in U.S. history, political party formed primarily to express the agrarian protest of the late 19th cent. In some states the party was known as the People's party.
During the Panic of 1873 agricultural prices in the United States began to decline. The economic welfare of farmers suffered badly; many believed that the management of currency was at fault and that the government's currency policy was determined by Eastern bankers and industrialists. After attempts at independent political action failed (see Greenback party), loosely knit confederations called Farmers' Alliances were formed during the 1880s. Separate organizations were founded in the North and South, and Southern blacks organized their own alliances.
The Farmers' Alliances agitated for railroad regulation, tax reform, and unlimited coinage of silver and attempted to influence the established political parties. Growth was so rapid, however, that interest in a third party began to increase; in 1891 delegates from farm and labor organizations met in Cincinnati. No decision was made to form a political party, but when the Republican and Democratic parties both straddled the currency question at the 1892 presidential conventions, a convention was held at Omaha, and the Populist party was formed (1892).
The party adopted a platform calling for free coinage of silver, abolition of national banks, a subtreasury scheme or some similar system, a graduated income tax, plenty of paper money, government ownership of all forms of transportation and communication, election of Senators by direct vote of the people, nonownership of land by foreigners, civil service reform, a working day of eight hours, postal banks, pensions, revision of the law of contracts, and reform of immigration regulations. The goal of the Populists in 1892 was no less than that of replacing the Democrats as the nation's second party by forming an alliance of the farmers of the West and South with the industrial workers of the East. James B. Weaver was the Populist candidate for President that year, and he polled over 1,041,000 votes. The Populist votes in the 1894 congressional elections increased to 1,471,000 as the party gained momentum.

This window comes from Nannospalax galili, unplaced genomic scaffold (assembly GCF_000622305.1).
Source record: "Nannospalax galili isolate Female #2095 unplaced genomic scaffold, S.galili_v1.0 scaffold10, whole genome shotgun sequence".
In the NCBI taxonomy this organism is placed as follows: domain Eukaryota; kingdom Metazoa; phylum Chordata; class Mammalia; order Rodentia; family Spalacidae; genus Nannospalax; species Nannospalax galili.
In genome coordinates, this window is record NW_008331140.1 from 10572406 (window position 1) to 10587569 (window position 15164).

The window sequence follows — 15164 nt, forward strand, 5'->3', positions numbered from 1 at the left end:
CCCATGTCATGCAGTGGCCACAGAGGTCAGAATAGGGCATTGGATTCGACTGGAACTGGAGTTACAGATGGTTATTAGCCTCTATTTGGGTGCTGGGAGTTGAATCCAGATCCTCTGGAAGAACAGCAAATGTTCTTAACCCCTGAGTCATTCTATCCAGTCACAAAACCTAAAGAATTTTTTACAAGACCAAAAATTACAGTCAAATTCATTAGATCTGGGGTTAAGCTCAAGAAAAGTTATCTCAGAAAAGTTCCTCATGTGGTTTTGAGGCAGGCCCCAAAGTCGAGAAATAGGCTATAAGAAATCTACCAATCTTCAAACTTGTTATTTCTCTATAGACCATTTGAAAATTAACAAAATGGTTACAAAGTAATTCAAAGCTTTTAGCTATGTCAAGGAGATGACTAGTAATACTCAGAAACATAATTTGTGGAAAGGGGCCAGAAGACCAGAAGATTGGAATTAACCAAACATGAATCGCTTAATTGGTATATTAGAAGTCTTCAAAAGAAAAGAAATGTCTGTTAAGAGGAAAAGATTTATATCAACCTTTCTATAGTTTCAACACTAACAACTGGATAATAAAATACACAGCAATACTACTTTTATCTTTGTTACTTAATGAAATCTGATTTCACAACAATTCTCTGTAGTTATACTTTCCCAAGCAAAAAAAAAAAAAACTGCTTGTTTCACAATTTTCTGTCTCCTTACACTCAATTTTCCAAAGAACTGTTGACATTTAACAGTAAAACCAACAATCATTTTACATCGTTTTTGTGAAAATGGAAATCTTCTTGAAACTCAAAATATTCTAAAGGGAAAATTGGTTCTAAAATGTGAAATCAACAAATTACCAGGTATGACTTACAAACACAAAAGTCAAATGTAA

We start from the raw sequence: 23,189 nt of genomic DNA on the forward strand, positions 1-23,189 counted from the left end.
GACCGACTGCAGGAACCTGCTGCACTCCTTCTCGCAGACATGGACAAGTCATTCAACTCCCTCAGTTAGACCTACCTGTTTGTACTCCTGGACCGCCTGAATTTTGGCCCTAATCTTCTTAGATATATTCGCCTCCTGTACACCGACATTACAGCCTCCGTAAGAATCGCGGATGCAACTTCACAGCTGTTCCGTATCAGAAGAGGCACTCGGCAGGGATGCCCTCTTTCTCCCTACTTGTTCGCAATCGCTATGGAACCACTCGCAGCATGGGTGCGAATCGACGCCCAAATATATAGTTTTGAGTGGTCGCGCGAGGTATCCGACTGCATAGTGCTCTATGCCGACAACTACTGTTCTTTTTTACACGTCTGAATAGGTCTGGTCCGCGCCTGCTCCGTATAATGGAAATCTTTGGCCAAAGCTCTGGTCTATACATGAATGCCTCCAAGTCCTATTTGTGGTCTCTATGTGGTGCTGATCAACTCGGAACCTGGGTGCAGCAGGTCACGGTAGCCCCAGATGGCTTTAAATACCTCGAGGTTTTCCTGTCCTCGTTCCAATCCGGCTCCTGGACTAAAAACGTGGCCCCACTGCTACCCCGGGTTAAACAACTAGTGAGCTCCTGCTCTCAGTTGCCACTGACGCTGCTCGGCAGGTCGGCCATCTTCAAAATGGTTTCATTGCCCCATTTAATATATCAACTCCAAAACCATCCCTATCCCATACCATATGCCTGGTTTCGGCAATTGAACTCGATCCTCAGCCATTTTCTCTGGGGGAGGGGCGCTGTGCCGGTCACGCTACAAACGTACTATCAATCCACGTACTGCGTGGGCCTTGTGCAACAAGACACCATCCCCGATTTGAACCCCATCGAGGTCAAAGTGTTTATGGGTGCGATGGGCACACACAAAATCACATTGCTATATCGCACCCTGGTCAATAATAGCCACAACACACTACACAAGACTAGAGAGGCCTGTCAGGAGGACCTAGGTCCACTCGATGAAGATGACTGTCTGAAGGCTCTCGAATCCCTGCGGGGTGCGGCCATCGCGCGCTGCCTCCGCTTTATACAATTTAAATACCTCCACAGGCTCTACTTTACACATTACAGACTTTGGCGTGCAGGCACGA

In 1896, while the Republican party adhered to the "sound money" platform, the Populists kept intact their platform of 1892; the Democratic party, however, adopted the plank of free coinage of silver and nominated William Jennings Bryan for President. Although the Populists tried to retain their independence by repudiating the Democratic vice presidential candidate, the Democratic party, helped by the eloquence of Bryan, captured the bulk of the Populist votes in 1896. The 1896 election undermined agrarian insurgency, and a period of rapidly rising farm prices helped to bring about the dissolution of the Populist party. Another important factor in the failure of the party was its inability to effect a genuine urban-rural coalition; its program had little appeal for wage earners of the industrial East.
- See R. Hofstadter, The Age of Reform (1955, repr. 1963).
- Pollack, N., The Populist Mind (1967) and The Just Polity (1987).
- The Great Revolt and Its Leaders (1968). ,
Related Credo Articles
1833–1912, American political leader, b. Dayton, Ohio. Reared in frontier areas of Michigan and Iowa, he practiced law in Iowa. He served in the Unio
The People's Party of America, often referred to as the Populist Party, held its inaugural national convention from July 2 through July 4, 1892, in
The People's Party, also called the Populist Party, was organized at a convention in Cincinnati, Ohio, in May 1891 and climaxed several decades...